24th Jun 2013, 17:44
Do you still have the WW Olds? If so, would you send pictures? I've always wondered what happened to it. What condition is it in today? I heard Darryl Starbird had it for a while, is that so? I've always been a fan of the 55; I've owned 5, but none as neat as the movie car.
30th Jun 2013, 12:40
I have been trying to find the original car from the movie. If you still have it, could you please contact me. I'd love to hear more about its history, and see some current or recent photos of it. Thanks.
1st Jul 2013, 08:14
After reading comment after comment, why not buy one? You can pick up a good condition 2 door as low as 12k, and nicer ones in the low 20k range. For the price of a Honda you can have your 2 door dream car. I was hesitant spending more than that on my own, but am thrilled that I did. If it keeps me out of the doctor's office and brings many years of fun, why not! Taking a nice car out, that is also appreciated by many others, is a treat.
I wanted cars my parents owned as well. Some are very far out of reach, as they were convertibles, but that is what makes you work even harder. 1955 had many models across the board that were pieces of art. This car may not be the most popular collector car, but it is very good looking. And a nice example from the era. If you take the plunge on buying a great memory from your childhood, it will be totally worth it. It's even cooler if your parents see and ride in one you purchased. They feel great that you cared about the same one they had. I was fortunate to have done that while mine were still living.
3rd Jul 2013, 11:30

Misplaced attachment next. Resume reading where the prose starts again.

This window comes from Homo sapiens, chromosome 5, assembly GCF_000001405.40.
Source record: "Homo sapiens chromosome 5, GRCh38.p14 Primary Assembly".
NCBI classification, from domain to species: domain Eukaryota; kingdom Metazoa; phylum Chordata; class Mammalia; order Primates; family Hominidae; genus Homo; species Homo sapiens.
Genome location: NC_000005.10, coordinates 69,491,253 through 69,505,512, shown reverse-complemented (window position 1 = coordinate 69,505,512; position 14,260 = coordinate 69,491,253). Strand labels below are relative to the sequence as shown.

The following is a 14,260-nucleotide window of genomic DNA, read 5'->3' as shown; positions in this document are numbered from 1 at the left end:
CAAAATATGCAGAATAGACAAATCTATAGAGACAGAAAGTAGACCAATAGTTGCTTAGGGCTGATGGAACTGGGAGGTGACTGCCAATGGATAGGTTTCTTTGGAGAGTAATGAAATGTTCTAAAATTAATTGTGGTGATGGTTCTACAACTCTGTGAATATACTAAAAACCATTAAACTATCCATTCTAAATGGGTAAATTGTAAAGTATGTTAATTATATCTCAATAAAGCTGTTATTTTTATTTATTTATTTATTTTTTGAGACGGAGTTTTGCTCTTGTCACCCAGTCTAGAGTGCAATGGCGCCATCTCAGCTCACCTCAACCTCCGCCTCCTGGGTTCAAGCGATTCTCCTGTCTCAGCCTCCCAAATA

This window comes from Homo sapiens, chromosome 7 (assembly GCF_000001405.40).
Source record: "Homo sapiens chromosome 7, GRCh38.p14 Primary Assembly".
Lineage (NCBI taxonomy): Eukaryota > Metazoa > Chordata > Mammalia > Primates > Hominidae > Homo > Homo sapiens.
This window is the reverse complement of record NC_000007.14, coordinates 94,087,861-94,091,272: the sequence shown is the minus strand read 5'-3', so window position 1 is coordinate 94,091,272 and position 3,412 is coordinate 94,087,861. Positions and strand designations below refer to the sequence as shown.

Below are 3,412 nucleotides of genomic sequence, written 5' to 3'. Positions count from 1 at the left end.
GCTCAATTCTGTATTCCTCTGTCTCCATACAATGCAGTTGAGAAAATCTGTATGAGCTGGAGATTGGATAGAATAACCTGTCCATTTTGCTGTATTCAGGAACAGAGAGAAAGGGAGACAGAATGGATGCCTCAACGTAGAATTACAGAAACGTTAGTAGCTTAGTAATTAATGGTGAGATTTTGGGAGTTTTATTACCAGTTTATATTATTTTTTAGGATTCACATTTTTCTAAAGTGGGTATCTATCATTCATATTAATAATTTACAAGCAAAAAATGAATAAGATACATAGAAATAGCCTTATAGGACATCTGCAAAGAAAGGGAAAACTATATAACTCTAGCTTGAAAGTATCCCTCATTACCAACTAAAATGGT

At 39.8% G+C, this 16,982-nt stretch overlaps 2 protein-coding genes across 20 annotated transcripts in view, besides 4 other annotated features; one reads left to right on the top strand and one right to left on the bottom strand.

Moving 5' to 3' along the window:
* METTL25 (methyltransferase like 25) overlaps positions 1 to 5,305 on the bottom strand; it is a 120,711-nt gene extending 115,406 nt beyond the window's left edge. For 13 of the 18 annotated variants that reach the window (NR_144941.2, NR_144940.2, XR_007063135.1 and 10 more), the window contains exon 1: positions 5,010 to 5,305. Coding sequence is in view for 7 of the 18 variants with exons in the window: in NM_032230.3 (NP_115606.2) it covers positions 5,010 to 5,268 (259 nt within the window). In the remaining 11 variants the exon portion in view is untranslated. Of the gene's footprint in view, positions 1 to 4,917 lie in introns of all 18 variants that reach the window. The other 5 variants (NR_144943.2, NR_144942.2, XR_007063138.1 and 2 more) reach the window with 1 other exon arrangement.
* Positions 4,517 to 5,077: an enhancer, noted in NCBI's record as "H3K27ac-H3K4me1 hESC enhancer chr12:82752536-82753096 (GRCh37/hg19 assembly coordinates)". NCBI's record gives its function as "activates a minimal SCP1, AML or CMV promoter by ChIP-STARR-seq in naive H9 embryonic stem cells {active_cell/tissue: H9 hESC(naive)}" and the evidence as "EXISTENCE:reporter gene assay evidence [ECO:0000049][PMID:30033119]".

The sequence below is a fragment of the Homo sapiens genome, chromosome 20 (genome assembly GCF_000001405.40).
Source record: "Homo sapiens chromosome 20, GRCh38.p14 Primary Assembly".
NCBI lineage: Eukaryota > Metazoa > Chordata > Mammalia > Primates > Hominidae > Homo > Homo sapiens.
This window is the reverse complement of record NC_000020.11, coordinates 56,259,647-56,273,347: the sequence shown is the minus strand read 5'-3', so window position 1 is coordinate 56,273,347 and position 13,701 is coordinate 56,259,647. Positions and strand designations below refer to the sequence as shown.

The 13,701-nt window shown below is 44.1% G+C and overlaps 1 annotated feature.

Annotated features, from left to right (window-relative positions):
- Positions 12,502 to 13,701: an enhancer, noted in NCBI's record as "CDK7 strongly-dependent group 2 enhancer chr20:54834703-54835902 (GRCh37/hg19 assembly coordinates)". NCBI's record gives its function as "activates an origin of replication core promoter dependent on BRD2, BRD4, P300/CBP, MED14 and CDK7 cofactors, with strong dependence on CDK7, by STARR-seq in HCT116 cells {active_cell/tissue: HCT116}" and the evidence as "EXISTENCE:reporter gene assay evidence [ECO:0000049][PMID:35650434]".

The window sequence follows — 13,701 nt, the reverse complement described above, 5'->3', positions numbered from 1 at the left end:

If you want a '55 model era Olds and don't want to pay a small fortune, why not look for a four door? Yeah, yeah, yeah... everyone bags on the four doors... but you know what? I have a '55 Mercury, and while it is a four door, I bought it 10 years ago for $1,800. The two door variation of this same model runs anywhere from $10,000-$30,000. Are two less doors really worth that much more?
Besides - I can say with confidence that the same number of people out in town give me the big thumbs-up and smile, as anyone driving around in the same model if it were two doors.
4th Jul 2013, 17:34
I agree. Personally, I think coupes are a rip-off. The 4-doors are more convenient for passengers; you get more interior room and trunk space, and you'll usually pay less for some reason, even though you're essentially paying more for less with a 2-door.
5th Jul 2013, 09:33
The trap in your logic is that one major repair means you are underwater on a 4 door. I have seen people that want more than a driver, and participate in shows.
Here are some tips to afford a higher dollar car on a small budget at first:
Paint alone is very high today. Even rat rods, which is where I see the direction of many 4 doors heading, cost a lot to restore. The best way I have found is doing flips and reinvesting the profit. I buy cars after Thanksgiving and snow on the ground. Christmas and home heating is the priority. I sell in the Spring. I have done this since the 70s. I bought 4 doors then for 150-300.00 and sold for 500.00 for drivers. They were not popular even then. I would some light mechanical work and cleaning, and flip for 500.
I switched to 2 doors. Painting in the 70-80s was cheap. Resale Red or Black. I remember hitting the 10k mark from profitable flips. So starting with 200.00 bucks, in essence my following cars were "free". I even calculated insurance costs into my flips. You can still do this today with cars, motorcycles, and even boats. I flip 15-17 foot Center Consoles the same way. Buy in winter, when they're cheap to buy, and sell in Spring. People love them as they are cheap to tow and run with fuel.
I have friends that have flipped the right cars, and now have cars worth nearly 6 figures today. My friend sold a 67 Vette and bought a 2013. He wanted new. Either way it's from the profit.